Christ was not born with the fulness of this knowledge within Him; rather, He had to gain it by going from grace to grace, until God called Him His Son.
And I, John, bear record that I beheld his glory, as the glory of the Only Begotten of the Father, full of grace and truth, even the Spirit of truth, which came and dwelt in the flesh, and dwelt among us. And I, John, saw that he received not of the fulness at the first, but received grace for grace; And he received not of the fulness at first, but continued from grace to grace, until he received a fulness; And thus he was called the Son of God, because he received not of the fulness at the first. (D&C 93:1-14 emphasis mine)This knowledge was not won easily or cheaply; it required Christ to, quite literally, descend below all things. His knowledge was gained by sacrifice.
He that ascended up on high, as also he descended below all things, in that he comprehended all things, that he might be in all and through all things, the light of truth; Which truth shineth. This is the light of Christ…the light which is in all things, which giveth life to all things, which is the law by which all things are governed, even the power of God who sitteth upon his throne, who is in the bosom of eternity, who is in the midst of all things. Now, verily I say unto you, that through the redemption which is made for you is brought to pass the resurrection from the dead. (D&C 88:6-7, 13-14 emphasis mine)He had to, literally, take upon himself every problem he hoped to solve in us—every sin, every infirmity, every illness; even death. He experienced, first hand, every horror of every abuse and torture ever perpetrated by humans upon one another. His knowledge came not by theory, but by practice. He had to experience it all Himself to gain the first-hand knowledge of how to solve every issue and return to peace with God. There was no other way for Him to gain the knowledge by which he could save us.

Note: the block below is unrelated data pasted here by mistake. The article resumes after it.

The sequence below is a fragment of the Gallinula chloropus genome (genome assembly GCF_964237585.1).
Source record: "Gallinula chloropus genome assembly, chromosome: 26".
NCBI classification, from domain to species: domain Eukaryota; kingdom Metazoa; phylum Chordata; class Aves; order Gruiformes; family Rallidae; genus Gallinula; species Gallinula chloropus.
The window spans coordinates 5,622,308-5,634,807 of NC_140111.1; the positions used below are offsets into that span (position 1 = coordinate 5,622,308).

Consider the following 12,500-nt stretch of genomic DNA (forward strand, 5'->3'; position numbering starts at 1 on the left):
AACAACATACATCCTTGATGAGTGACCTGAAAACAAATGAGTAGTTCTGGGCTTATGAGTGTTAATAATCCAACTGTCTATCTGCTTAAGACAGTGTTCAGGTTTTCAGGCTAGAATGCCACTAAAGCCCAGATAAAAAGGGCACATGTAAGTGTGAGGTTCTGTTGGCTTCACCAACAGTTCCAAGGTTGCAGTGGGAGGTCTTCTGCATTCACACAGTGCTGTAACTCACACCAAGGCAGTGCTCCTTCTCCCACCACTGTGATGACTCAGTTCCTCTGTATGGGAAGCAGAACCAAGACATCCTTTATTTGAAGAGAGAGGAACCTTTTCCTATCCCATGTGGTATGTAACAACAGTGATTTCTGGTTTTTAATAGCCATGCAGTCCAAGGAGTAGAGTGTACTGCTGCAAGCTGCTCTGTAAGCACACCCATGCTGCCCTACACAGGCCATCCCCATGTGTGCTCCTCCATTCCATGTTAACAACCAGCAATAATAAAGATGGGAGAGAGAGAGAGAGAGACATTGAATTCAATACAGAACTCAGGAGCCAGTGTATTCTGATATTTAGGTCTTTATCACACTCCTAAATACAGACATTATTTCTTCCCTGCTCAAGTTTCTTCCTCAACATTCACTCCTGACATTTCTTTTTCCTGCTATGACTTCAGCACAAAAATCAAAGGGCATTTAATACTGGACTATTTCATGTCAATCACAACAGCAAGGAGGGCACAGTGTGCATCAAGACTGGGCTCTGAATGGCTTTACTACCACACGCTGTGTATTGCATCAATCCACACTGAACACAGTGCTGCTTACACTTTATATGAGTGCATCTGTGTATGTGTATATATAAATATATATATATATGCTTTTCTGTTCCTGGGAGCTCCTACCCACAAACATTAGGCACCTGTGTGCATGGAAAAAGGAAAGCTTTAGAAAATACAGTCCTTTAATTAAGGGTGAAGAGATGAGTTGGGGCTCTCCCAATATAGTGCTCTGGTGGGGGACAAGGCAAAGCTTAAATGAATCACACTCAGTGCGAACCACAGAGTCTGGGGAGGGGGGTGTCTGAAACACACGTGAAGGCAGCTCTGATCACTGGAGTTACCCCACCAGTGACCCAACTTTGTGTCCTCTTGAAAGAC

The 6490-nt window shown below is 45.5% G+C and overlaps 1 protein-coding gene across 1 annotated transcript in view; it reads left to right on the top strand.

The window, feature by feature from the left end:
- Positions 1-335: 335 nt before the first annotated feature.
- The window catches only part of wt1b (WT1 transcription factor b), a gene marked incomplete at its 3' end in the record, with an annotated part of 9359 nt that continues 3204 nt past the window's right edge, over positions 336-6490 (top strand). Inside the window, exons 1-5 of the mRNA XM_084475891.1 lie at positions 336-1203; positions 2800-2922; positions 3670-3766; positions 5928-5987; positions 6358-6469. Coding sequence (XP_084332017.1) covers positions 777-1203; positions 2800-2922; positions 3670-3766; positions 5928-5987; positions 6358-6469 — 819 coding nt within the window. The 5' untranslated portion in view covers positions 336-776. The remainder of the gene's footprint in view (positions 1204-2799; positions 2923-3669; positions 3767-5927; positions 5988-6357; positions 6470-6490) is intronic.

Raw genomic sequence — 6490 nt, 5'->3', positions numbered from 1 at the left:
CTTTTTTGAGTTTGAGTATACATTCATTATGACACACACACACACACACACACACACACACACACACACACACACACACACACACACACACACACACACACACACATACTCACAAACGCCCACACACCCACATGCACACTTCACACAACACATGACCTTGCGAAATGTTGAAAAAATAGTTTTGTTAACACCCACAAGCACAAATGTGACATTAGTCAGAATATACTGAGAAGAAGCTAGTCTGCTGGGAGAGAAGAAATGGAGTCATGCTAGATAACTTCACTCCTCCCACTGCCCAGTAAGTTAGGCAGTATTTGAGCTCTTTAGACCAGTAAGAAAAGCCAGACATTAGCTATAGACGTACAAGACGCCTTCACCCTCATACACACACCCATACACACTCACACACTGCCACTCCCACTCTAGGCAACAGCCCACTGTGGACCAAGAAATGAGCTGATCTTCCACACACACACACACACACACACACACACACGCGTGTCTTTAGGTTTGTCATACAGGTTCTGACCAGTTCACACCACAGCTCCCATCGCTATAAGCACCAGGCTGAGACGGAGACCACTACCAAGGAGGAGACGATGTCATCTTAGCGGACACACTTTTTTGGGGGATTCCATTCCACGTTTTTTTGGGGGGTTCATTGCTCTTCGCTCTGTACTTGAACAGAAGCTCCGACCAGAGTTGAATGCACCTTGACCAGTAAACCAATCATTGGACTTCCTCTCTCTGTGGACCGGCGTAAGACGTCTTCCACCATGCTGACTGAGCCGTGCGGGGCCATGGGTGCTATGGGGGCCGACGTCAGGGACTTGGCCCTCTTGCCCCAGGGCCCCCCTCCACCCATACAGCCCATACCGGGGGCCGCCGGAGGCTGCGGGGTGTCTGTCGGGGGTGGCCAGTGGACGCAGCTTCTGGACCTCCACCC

And he shall go forth, suffering pains and afflictions and temptations of every kind; and this that the word might be fulfilled which saith he will take upon him the pains and the sicknesses of his people.
And he will take upon him death, that he may loose the bands of death which bind his people; and he will take upon him their infirmities, that his bowels may be filled with mercy, according to the flesh, that he may know according to the flesh how to succor his people according to their infirmities.